Update: I’m working on a new, much updated version of this series. I’ll keep these pages around while that work is still in progress, but please check out the new pages for the latest information.
In most applications, simply driving the motor is not enough. In many cases the goal is to drive the motor at a specified speed. For that a control loop has to be established and of course for that to work the actual shaft-speed has to be measured. There are many ways to measure the shaft-speed, some of the popular ones are using a quadrature encoder wheel or a tachometer. The first one generates two series of pulses, where the relative phase of one to the other depends on the direction of the rotation, while the frequency of the pulses relate to the speed of the rotation. Tachometers are pretty much special dynamos. Their output voltage is proportional to their shaft-speed.
The DC motor that is driven, however is also a dynamo, so in theory it can be used to measure its own speed. All we need to do for that is to measure the Back-EMF voltage, which we denoted with Vg previously and called generator-voltage. For the sake of this article all these terms are interchangeable, and I will stick to generator-voltage. If we measured the generator voltage, than closed-loop speed-control of the motor can be achieved without any external measuring element. As I described it previously, any time the motor current is 0, the generator voltage appears on the motor terminals. Certain drive-modes have a period in their cycle where the current is 0. Those drive-modes can be used in conjunction with this technique, the generator-voltage can be sampled and the control loop can be closed. These drive modes are the sign/magnitude drive , the modified active collapse drive and the synchron collapse drive. For measuring back-EMF, the voltage of the motor terminals has to be measured, so the all the required circuitry for the modified active collapse drive is there anyway. However for the synchron collapse drive, the motor current has to be measured as well.
It is important to note that the generator-voltage measurement can only be done if the motor current does in fact reaches 0, so the circuit must operate in the discontinuous current mode. Since the average current in this mode cannot be more than half of the short-circuit current, to reach maximum torque, a higher than nominal battery voltage has to be used. Whether the circuit operates in continuous or discontinuous mode, depends on many things, among other things, the generator voltage itself. This poses a problem, so the sampling circuit has to be able to detect if the circuit is in deed in discontinuous mode. It is even more important if the circuit operates with a higher than nominal battery voltage, since that, in continuous current mode can damage the motor.
There are many ways of capturing the voltage on the motor terminals. You can measure the differential voltage, or measure the voltage on the two terminals individually. It is interesting to note that one of the leads is always connected to either the positive supply rail or to ground, so it is enough to measure the voltage on one of the leads, since the other terminal is at a known potential.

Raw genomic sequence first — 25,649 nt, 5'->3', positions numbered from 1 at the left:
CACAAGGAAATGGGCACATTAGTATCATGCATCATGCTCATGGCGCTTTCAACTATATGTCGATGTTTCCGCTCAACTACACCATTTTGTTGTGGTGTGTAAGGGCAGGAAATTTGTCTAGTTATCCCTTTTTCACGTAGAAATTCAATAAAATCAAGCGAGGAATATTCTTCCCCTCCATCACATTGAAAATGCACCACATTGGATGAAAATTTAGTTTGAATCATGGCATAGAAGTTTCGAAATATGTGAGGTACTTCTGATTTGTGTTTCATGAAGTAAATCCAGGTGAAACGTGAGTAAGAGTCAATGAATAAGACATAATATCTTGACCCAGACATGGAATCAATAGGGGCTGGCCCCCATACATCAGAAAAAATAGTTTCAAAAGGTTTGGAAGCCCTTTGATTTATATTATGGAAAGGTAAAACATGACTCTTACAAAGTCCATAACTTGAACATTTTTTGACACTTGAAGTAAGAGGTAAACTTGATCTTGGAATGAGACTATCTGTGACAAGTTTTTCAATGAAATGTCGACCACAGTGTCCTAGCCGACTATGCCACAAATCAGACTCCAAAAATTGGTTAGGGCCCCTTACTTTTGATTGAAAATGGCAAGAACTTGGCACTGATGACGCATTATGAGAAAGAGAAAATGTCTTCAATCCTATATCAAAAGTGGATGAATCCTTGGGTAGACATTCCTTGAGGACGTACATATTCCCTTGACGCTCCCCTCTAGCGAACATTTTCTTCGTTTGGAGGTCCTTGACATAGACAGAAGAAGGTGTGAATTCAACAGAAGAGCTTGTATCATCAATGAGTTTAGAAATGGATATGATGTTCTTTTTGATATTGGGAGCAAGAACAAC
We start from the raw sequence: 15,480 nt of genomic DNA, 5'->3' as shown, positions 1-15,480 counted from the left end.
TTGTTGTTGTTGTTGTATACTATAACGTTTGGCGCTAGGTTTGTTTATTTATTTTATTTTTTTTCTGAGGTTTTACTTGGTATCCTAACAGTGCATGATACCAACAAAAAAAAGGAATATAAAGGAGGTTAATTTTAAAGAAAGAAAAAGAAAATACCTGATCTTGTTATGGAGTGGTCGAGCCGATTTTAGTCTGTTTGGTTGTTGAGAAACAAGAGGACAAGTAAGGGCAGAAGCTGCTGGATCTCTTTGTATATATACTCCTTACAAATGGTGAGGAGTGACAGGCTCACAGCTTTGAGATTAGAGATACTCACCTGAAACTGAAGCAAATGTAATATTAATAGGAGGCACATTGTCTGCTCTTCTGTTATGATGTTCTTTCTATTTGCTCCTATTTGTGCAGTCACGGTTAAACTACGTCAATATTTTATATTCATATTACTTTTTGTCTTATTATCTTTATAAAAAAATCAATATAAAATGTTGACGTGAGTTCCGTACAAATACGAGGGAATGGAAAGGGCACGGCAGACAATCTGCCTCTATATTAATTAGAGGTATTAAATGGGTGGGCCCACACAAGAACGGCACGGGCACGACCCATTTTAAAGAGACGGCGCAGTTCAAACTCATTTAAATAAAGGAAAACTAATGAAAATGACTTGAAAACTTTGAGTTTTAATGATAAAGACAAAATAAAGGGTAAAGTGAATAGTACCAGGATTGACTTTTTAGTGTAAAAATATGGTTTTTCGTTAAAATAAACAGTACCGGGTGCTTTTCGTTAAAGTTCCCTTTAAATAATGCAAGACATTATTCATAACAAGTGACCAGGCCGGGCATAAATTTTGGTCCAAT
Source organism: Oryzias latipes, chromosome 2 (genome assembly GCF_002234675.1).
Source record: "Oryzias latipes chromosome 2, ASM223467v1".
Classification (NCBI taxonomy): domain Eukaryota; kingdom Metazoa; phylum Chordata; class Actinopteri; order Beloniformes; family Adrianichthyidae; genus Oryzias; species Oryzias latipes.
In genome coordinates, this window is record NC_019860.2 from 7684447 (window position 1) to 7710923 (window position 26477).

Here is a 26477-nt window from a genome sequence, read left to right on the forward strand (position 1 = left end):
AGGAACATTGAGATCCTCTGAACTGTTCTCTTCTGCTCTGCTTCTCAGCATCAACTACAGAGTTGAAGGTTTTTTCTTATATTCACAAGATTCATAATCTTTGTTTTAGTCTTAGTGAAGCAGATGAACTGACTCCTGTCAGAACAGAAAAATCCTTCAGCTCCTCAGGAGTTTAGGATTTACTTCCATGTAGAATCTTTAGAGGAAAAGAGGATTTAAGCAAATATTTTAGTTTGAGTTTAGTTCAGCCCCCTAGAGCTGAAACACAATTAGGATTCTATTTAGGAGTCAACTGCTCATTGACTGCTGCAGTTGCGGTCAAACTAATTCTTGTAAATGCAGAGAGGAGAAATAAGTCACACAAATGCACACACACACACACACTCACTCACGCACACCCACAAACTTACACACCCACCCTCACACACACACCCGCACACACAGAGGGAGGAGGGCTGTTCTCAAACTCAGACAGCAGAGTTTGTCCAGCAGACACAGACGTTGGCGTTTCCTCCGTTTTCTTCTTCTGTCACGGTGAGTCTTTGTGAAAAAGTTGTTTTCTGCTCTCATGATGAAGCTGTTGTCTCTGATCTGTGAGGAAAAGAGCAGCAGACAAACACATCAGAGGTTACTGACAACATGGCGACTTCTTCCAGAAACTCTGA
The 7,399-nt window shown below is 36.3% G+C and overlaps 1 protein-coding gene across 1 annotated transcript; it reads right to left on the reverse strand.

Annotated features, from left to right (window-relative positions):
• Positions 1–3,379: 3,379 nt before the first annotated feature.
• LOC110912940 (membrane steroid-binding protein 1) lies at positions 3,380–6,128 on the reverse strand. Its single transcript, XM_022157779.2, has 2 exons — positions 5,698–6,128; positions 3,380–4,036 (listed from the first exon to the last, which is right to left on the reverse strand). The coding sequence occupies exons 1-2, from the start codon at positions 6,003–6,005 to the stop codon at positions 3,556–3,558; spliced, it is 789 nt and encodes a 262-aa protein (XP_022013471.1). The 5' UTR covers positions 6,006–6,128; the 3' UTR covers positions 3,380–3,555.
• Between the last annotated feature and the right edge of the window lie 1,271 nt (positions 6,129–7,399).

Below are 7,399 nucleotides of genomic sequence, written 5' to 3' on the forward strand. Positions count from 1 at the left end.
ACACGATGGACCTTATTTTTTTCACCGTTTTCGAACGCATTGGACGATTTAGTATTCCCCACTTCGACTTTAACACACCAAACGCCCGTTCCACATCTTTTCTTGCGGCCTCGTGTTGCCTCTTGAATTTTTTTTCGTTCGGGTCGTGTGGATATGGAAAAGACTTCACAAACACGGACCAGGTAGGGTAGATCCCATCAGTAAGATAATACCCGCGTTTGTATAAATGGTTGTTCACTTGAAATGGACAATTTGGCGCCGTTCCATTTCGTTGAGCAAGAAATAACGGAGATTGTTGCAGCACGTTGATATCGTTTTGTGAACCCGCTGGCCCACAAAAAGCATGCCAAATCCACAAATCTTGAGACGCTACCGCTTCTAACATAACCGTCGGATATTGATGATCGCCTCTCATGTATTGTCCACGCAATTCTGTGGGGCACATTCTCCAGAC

The following screen captures show actual waveforms measured on the leads of a motor, while driving in different drive-modes:
Sign/Magnitude drive with high-side drive
Active-collapse drive with high-side drive
Sign/Magnitude drive with alternating high- and low-side drive
Active-collapse drive with alternating high- and low-side drive
Those wavy parts are where the generator voltage is visible on the motor poles.
Those waves lead us to this chapter: why are they there and what can we to about them. It is obviously a problem to measure the generator voltage if they’re so noisy.
To identify the route cause we have to go back to how DC motors work. In an average small DC motor, you’ll find a permanent magnet in the stator (the non-moving shell of the motor) and three coils in a three pointed star arrangement on the rotor (the moving part of the motor). It also has two commutators that connect the external wires to the coils:
If you need an introduction to how these motors work, see
for an excellent explanation.
As the rotor rotates the relative motion of each coil to the magnetic field changes in a sinusoidal fashion. The commutator selects a different coil depending on the position of the rotor, so the voltage on the motor terminals is always as high as possible:
At least in theory. In practice, the field is not fully homogeneous, the commutator doesn’t switch instantly and not precisely at the cross-over point. This is the reason for not seeing nice half-sine waves, as the thick black function above would indicate.
The commutator can also arc and add additional noise to the signal. These are the small spikes you can see on the scope images.
In order to be able to detect the generator voltage with any useful precision, some noise-filtering has to be done on this signal. One simple thing to do, is to pass it through a low-pass R/C filter. That will remove the arc- and other commutation noise form the signal, leaving us with the wavy base signal. One rather usable method is to search for the extreme points of this now filtered signal. You can use either maxima or minima, it doesn’t really matter: they both are relative to the shaft rotation though the ratio is obviously different. This method however assumes that a full wave will be found in the window where the generator voltage can be detected. For that to be true, the cycle-time of the bridge driver has to be rather low. In my experience a roughly 10ms cycle time works well for at least the motors I’ve tried. (If the target speed is above 2000 RPM, and the motor is in deed a 3-pole one, than one wave is 5ms long. Larger motors tend to have lower RPMs, but higher number of poles.)